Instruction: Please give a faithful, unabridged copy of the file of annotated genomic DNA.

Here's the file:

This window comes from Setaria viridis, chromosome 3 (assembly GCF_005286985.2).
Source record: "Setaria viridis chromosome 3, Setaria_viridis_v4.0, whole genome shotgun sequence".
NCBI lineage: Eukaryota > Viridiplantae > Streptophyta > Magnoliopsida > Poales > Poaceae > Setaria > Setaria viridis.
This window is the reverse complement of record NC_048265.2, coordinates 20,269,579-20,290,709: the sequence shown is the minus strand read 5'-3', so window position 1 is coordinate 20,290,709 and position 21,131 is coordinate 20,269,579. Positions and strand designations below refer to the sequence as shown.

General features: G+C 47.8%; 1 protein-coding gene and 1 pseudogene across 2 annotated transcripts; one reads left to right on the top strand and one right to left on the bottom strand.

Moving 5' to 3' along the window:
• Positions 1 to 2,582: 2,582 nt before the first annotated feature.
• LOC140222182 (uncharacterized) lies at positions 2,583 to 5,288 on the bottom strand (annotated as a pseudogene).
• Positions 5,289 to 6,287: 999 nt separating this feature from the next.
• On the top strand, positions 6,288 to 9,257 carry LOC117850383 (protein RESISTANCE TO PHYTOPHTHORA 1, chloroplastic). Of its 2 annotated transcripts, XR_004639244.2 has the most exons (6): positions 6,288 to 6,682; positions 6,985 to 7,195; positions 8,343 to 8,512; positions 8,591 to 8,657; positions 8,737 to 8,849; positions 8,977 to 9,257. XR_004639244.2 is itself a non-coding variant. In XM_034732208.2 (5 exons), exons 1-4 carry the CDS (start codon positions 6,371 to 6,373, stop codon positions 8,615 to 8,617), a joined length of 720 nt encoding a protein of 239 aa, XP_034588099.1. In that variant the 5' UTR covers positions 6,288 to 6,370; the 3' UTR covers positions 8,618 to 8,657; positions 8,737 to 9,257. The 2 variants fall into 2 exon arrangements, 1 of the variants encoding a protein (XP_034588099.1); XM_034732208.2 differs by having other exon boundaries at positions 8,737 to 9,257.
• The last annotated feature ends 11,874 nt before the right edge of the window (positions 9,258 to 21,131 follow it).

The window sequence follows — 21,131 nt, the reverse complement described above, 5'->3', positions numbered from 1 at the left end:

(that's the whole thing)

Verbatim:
This window comes from Setaria viridis, chromosome 3 (assembly GCF_005286985.2).
Source record: "Setaria viridis chromosome 3, Setaria_viridis_v4.0, whole genome shotgun sequence".
NCBI lineage: Eukaryota > Viridiplantae > Streptophyta > Magnoliopsida > Poales > Poaceae > Setaria > Setaria viridis.
This window is the reverse complement of record NC_048265.2, coordinates 20,269,579-20,290,709: the sequence shown is the minus strand read 5'-3', so window position 1 is coordinate 20,290,709 and position 21,131 is coordinate 20,269,579. Positions and strand designations below refer to the sequence as shown.

General features: G+C 47.8%; 1 protein-coding gene and 1 pseudogene across 2 annotated transcripts; one reads left to right on the top strand and one right to left on the bottom strand.

Moving 5' to 3' along the window:
• Positions 1 to 2,582: 2,582 nt before the first annotated feature.
• LOC140222182 (uncharacterized) lies at positions 2,583 to 5,288 on the bottom strand (annotated as a pseudogene).
• Positions 5,289 to 6,287: 999 nt separating this feature from the next.
• On the top strand, positions 6,288 to 9,257 carry LOC117850383 (protein RESISTANCE TO PHYTOPHTHORA 1, chloroplastic). Of its 2 annotated transcripts, XR_004639244.2 has the most exons (6): positions 6,288 to 6,682; positions 6,985 to 7,195; positions 8,343 to 8,512; positions 8,591 to 8,657; positions 8,737 to 8,849; positions 8,977 to 9,257. XR_004639244.2 is itself a non-coding variant. In XM_034732208.2 (5 exons), exons 1-4 carry the CDS (start codon positions 6,371 to 6,373, stop codon positions 8,615 to 8,617), a joined length of 720 nt encoding a protein of 239 aa, XP_034588099.1. In that variant the 5' UTR covers positions 6,288 to 6,370; the 3' UTR covers positions 8,618 to 8,657; positions 8,737 to 9,257. The 2 variants fall into 2 exon arrangements, 1 of the variants encoding a protein (XP_034588099.1); XM_034732208.2 differs by having other exon boundaries at positions 8,737 to 9,257.
• The last annotated feature ends 11,874 nt before the right edge of the window (positions 9,258 to 21,131 follow it).

The window sequence follows — 21,131 nt, the reverse complement described above, 5'->3', positions numbered from 1 at the left end: